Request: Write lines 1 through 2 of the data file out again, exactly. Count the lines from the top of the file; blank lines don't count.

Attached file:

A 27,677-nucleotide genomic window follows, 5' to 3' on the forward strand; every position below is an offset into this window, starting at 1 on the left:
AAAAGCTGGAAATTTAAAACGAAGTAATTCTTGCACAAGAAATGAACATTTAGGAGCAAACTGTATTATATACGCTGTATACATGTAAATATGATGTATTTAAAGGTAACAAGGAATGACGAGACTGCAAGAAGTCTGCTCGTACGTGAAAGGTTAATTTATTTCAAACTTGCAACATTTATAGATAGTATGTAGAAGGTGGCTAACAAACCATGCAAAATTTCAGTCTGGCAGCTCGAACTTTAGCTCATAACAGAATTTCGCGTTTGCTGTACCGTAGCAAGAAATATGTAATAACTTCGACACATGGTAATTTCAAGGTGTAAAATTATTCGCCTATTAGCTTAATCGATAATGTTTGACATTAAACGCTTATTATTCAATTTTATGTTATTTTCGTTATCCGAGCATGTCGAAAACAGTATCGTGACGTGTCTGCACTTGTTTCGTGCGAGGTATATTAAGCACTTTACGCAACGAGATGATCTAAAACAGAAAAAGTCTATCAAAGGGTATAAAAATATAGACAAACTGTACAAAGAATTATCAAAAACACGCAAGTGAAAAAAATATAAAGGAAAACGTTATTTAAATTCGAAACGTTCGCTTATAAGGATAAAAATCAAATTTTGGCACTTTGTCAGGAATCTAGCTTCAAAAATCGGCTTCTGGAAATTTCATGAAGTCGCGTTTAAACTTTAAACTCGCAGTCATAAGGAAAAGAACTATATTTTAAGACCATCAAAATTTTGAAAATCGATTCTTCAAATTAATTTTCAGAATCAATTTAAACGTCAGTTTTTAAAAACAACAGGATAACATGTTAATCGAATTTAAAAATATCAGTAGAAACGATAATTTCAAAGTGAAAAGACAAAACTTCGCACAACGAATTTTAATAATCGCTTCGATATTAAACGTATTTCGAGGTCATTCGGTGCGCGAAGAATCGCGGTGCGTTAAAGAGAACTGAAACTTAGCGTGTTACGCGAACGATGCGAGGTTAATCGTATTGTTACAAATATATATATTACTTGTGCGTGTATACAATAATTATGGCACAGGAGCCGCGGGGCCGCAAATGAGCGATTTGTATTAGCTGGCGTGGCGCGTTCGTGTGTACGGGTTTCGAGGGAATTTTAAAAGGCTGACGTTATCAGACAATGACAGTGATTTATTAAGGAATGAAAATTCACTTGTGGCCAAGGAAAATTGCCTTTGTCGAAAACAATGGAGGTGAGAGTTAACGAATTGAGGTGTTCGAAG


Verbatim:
A 27,677-nucleotide genomic window follows, 5' to 3' on the forward strand; every position below is an offset into this window, starting at 1 on the left:
AAAAGCTGGAAATTTAAAACGAAGTAATTCTTGCACAAGAAATGAACATTTAGGAGCAAACTGTATTATATACGCTGTATACATGTAAATATGATGTATTTAAAGGTAACAAGGAATGACGAGACTGCAAGAAGTCTGCTCGTACGTGAAAGGTTAATTTATTTCAAACTTGCAACATTTATAGATAGTATGTAGAAGGTGGCTAACAAACCATGCAAAATTTCAGTCTGGCAGCTCGAACTTTAGCTCATAACAGAATTTCGCGTTTGCTGTACCGTAGCAAGAAATATGTAATAACTTCGACACATGGTAATTTCAAGGTGTAAAATTATTCGCCTATTAGCTTAATCGATAATGTTTGACATTAAACGCTTATTATTCAATTTTATGTTATTTTCGTTATCCGAGCATGTCGAAAACAGTATCGTGACGTGTCTGCACTTGTTTCGTGCGAGGTATATTAAGCACTTTACGCAACGAGATGATCTAAAACAGAAAAAGTCTATCAAAGGGTATAAAAATATAGACAAACTGTACAAAGAATTATCAAAAACACGCAAGTGAAAAAAATATAAAGGAAAACGTTATTTAAATTCGAAACGTTCGCTTATAAGGATAAAAATCAAATTTTGGCACTTTGTCAGGAATCTAGCTTCAAAAATCGGCTTCTGGAAATTTCATGAAGTCGCGTTTAAACTTTAAACTCGCAGTCATAAGGAAAAGAACTATATTTTAAGACCATCAAAATTTTGAAAATCGATTCTTCAAATTAATTTTCAGAATCAATTTAAACGTCAGTTTTTAAAAACAACAGGATAACATGTTAATCGAATTTAAAAATATCAGTAGAAACGATAATTTCAAAGTGAAAAGACAAAACTTCGCACAACGAATTTTAATAATCGCTTCGATATTAAACGTATTTCGAGGTCATTCGGTGCGCGAAGAATCGCGGTGCGTTAAAGAGAACTGAAACTTAGCGTGTTACGCGAACGATGCGAGGTTAATCGTATTGTTACAAATATATATATTACTTGTGCGTGTATACAATAATTATGGCACAGGAGCCGCGGGGCCGCAAATGAGCGATTTGTATTAGCTGGCGTGGCGCGTTCGTGTGTACGGGTTTCGAGGGAATTTTAAAAGGCTGACGTTATCAGACAATGACAGTGATTTATTAAGGAATGAAAATTCACTTGTGGCCAAGGAAAATTGCCTTTGTCGAAAACAATGGAGGTGAGAGTTAACGAATTGAGGTGTTCGAAG